Le changement de circonstances en droit comparé

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Le changement de circonstances en droit comparé

Introduction

Je suis actuellement en train de réaliser un mémoire en droit comparé, sur le changement de circonstances dans la révision judiciaire du contrat, en anglais. Je me penche sur le droit français, anglais et européen.

Je vous mets ici une description de mon projet. J'aimerais communiquer par mail pour échanger avec tous les lecteurs qui auraient des idées de réflexion sur un tel projet.

Description of the project

"A person who fails to perform his contract properly is liable for breach of contract; this is true in English law, as it is in French law. One main difference is that French lawyers tend to consider that Pacta sunt servanda is better respected through specific performance of the contract, while English lawyers are more usually satisfied with damages" . This solution, through the eyes of a French professor, underlines some of the differences between the English and the French contract law including the solution given to the question of a judicial power to review (or redraft) a contract due to changes of circumstances (due to the effect of supervening events). In fact, the English and the French solutions are closer than we think, but much different than most of the other European solutions. What is interesting is that the English and the French legal systems have quite the same reasoning (they do not accept a judicial redraft of a contract) on this question, but through totally different legal mechanisms. Differences remain, as states B. Fauvarque-Cosson observing for example that the English cases more often end up by the termination of the contract and damages, whereas French cases tend to the specific performance of the contract, even if it can be unequal for one the parties. But in both cases, the judge cannot redraft a contract that has been made, in which no specific clauses (like hardship clauses, unforeseeability clauses, harshless clauses, serving clauses or renegociations clauses) already exist to solve the issue of supervening events.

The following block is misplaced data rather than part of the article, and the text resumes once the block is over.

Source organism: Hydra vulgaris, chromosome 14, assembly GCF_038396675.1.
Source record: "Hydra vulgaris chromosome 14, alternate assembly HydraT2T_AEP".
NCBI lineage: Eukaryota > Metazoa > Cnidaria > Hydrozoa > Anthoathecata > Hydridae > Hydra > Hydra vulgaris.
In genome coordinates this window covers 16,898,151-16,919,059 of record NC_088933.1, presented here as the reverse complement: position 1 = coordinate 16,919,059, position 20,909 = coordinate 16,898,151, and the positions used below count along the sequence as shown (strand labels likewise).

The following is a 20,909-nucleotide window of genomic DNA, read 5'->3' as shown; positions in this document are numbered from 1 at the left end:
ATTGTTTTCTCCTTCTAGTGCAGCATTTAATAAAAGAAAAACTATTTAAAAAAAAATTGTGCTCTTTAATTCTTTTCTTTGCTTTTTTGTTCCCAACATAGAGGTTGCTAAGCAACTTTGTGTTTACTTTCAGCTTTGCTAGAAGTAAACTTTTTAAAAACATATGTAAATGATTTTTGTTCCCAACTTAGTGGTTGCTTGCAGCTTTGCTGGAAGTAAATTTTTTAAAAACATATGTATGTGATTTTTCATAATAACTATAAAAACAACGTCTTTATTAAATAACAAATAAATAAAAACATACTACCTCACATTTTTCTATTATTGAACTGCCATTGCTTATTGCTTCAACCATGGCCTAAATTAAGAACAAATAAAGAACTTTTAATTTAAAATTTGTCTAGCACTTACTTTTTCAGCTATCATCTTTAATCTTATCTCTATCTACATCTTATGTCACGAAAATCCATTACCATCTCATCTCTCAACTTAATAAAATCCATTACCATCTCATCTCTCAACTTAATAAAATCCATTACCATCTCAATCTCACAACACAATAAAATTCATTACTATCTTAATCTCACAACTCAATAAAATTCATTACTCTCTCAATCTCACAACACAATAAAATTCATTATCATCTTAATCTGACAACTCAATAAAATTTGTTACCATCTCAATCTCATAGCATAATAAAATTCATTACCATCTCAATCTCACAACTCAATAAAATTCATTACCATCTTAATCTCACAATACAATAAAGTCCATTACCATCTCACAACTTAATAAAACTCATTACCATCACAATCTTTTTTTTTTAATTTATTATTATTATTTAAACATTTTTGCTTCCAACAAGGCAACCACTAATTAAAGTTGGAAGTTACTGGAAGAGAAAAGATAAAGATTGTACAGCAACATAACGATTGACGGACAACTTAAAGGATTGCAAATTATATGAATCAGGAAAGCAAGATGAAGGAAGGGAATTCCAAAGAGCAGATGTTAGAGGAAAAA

In French Civil Law, the Cour de cassation (highest civil court) held in 1876 that "The judge is not allowed, however fair and equitable his decision may appear, to take into account the time and the circumstances in order to modify the contract" (Case ‘Canal de Craponne'). We can find this same solution in English Civil Law in a similar case: Staffordshire Area Health Authority v South Staffordshire Waterworks Co . But I shall stress similarities and differences between the two ways of reasoning, similarities and differences that I will study (through the English doctrine of frustration (and through the implied term theory and equity) and the French doctrine of force majeure , which have different definitions and consequences).

"In other legal systems the courts do have broader powers to intervene and to adjust the contract" : some other European legal systems give more freedom to the judge on this question, allowing judicial mechanisms to compensate any injustice resulting from an imbalanced contract , whereas the English and the French judges don't have such powers, even if the powers of the French and of the English judges are totally different (due to the doctrine of binding precedent, or Stare Decisis et non quieta movere:"let the decision stand, don't upset things that have been settled", that exists in England but not in France, which is not a Common law country). The European debates on the matter , and the European law of contract, are interesting to study, as they are seeking to find the solution that suits the best, often arguing in favour of mechanisms to compensate the injustice of an imbalanced contract due to changes of circumstances. Moreover, there exists in France, projects to review the French solution on the subject, which are currently being discussed.

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